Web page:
I took thirty minutes to pack a single suitcase, to walk the kids through the house saying goodbye, to write a note to a neighbor, and to give our would-have-been lunch (tacos) to the guard. Tom turned off the water pump and the generator. I forgot the clothes on the line and the bananas on the counter and the dirty dishes in the sink.

While we hurtled down the rocky potholed road out of town, we spoke the names of people we had come to care about. We pointed in the direction of their houses, toward the market, toward the university, toward the hospital where Annalena had been killed.

We let go, with grief and shock and anger, we let it all go and boarded the airplane with our single suitcase, our family of four in tact.

Sometimes the forced letting go is eased by focusing on gratitude.

September 2012. From Somalia we moved to Kenya, then Djibouti. After eight years in Djibouti, eight years of French schools, we felt our twins needed more than what the Djiboutian education, social, spiritual, and physical environment could give them.

They did not want to leave Africa; they did not even want to leave Djibouti. This is home now. They wanted dad to keep working at the University of Djibouti, to keep our Djiboutian residence cards, to keep their beds and books and video games and friends in Djibouti.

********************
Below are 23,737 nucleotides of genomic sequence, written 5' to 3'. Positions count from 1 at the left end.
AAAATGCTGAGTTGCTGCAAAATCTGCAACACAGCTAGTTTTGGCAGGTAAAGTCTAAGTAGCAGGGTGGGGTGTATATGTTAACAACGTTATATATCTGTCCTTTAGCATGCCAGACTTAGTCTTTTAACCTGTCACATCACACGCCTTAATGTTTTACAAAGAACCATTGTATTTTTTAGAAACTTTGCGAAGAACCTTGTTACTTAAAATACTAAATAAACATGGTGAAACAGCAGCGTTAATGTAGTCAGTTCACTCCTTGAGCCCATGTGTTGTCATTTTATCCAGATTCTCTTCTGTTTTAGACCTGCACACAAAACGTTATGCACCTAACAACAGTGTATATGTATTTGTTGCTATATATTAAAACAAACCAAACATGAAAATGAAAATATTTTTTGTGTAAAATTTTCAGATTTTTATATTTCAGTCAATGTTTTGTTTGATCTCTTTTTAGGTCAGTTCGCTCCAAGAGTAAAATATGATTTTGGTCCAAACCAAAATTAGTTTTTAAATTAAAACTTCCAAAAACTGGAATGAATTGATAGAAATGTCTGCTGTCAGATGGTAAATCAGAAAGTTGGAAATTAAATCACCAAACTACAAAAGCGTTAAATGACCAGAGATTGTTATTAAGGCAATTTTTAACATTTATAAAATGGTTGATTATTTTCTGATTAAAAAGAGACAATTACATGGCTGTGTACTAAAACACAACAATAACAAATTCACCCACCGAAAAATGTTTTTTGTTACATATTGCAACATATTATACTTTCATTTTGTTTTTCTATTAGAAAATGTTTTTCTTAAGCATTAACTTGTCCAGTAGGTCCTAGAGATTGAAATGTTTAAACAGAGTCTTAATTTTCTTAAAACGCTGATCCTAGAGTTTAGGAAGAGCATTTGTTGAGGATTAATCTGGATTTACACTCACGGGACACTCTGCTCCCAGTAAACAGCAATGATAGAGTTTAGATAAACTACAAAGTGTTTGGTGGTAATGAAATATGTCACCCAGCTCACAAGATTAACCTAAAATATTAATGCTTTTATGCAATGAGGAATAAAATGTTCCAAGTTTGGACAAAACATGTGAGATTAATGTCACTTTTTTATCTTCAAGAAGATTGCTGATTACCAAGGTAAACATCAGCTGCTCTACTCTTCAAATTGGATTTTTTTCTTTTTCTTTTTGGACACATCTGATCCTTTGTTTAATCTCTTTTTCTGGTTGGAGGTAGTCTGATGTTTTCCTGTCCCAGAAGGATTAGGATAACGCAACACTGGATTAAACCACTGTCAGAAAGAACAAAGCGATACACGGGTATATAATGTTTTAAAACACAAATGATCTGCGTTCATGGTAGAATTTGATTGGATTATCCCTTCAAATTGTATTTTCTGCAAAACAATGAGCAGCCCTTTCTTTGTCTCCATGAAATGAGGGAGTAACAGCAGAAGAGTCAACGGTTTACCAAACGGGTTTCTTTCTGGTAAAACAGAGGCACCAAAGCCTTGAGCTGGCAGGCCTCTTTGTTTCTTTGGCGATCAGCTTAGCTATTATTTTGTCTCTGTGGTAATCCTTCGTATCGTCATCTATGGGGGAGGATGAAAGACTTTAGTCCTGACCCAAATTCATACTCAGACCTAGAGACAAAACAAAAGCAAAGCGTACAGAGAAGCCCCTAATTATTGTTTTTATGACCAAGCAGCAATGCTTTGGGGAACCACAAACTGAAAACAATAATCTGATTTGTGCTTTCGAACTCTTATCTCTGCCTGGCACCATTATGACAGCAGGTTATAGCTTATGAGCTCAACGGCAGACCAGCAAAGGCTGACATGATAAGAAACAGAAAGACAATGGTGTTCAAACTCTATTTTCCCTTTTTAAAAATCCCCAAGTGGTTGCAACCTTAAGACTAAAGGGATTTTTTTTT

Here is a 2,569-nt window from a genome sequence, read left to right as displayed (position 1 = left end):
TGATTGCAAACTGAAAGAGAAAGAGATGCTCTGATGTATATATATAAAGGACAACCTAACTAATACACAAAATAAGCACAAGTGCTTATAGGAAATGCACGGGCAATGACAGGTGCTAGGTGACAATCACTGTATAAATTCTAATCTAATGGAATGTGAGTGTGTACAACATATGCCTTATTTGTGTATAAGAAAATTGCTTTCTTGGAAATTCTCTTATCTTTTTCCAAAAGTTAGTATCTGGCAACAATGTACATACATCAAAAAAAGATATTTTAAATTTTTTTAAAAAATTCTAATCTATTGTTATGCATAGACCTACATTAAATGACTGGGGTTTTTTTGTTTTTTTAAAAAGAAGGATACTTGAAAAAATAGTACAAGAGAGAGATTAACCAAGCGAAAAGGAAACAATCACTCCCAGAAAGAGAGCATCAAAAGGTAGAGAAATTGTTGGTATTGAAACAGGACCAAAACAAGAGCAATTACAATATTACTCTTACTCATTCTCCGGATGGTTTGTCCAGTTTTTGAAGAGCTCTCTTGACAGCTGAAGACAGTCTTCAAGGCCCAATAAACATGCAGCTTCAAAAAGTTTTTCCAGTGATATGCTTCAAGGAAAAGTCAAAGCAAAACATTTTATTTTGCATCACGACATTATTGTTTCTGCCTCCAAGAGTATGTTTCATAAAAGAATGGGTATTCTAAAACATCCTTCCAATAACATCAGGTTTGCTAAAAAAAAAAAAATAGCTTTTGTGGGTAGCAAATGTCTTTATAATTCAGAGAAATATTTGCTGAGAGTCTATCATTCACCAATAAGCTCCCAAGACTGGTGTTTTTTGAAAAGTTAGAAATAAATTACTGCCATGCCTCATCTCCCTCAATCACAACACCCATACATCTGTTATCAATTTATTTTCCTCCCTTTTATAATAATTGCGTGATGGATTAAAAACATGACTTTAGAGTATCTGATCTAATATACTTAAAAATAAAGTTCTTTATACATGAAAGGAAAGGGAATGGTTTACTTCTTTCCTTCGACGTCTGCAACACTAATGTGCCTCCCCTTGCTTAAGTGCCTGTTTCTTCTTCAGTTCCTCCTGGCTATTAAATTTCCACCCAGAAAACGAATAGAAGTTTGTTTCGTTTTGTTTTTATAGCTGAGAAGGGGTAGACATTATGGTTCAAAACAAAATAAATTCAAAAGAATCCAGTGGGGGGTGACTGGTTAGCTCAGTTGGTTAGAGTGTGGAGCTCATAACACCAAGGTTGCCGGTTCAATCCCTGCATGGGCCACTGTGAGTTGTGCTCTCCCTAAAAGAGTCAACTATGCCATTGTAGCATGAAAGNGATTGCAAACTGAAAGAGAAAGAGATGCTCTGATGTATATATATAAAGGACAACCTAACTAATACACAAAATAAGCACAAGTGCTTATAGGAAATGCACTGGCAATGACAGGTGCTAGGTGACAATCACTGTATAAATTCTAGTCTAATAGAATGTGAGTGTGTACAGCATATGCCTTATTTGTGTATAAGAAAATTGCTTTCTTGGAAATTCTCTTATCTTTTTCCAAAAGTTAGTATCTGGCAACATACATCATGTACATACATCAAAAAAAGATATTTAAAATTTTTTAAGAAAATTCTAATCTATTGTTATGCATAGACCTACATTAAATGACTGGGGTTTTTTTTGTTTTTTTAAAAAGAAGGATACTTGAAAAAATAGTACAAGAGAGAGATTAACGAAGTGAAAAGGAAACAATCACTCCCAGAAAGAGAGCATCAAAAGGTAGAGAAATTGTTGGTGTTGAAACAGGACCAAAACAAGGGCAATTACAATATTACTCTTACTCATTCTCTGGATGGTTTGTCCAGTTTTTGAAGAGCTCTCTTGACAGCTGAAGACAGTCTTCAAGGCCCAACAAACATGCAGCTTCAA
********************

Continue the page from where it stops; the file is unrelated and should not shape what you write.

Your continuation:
But we felt, and they agreed, that Djibouti couldn’t give them what they would need during their junior, high, and senior high school years. Few extra curriculars, except what mom and dad started and taught. No English, no American history. No peers who shared their faith.

And so, with wracking tears on mom’s part and excited/nervous grins on the kids’ part, they started boarding school in Kenya. The first week back in Djibouti, now a family reduced by two, I spent the nights rocking on the couch with my hands in my hair wondering how we would survive, how I would breathe.

The kids are surviving just fine. More than that, they are thriving. I am surviving, I am remembering how to breathe, though my chest aches when I think too hard about boarding school.

Sometimes letting go means making a choice that is good for the people you love and that choice cuts you to the bone.

People can disagree with our choice to send the twins to boarding school. They can call Tom a bad father for letting Maggie climb a ladder. They can say we evacuated out of fear and accuse us of running away or say we were foolish for going in the first place.

I’m okay with that, because I know better. I know boarding school is the right choice for us (and I know I have not given the decision justice in this brief essay). I know Tom is the best father I can imagine. I know we didn’t leave with fear in our hearts. Whether or not we were fools for going at all? Maybe, but not blind fools. Fools with a vision. We wanted to climb up to the roof and see what the world has to offer; we wanted to take a risk.

My letting go is not your letting go. The choices I make, or am forced into, are not yours. We have decided that we want our children to climb and to climb high. We want our children to learn and grow and experience and trust. We also want to make wise decisions when circumstances seem to tell us to go and go now.

Sometimes letting go is an accident, painful. Sometimes it is forced upon us. Sometimes it is something we choose.

Letting go is right sometimes, but it can still break your heart.

Image courtesy of Flickr.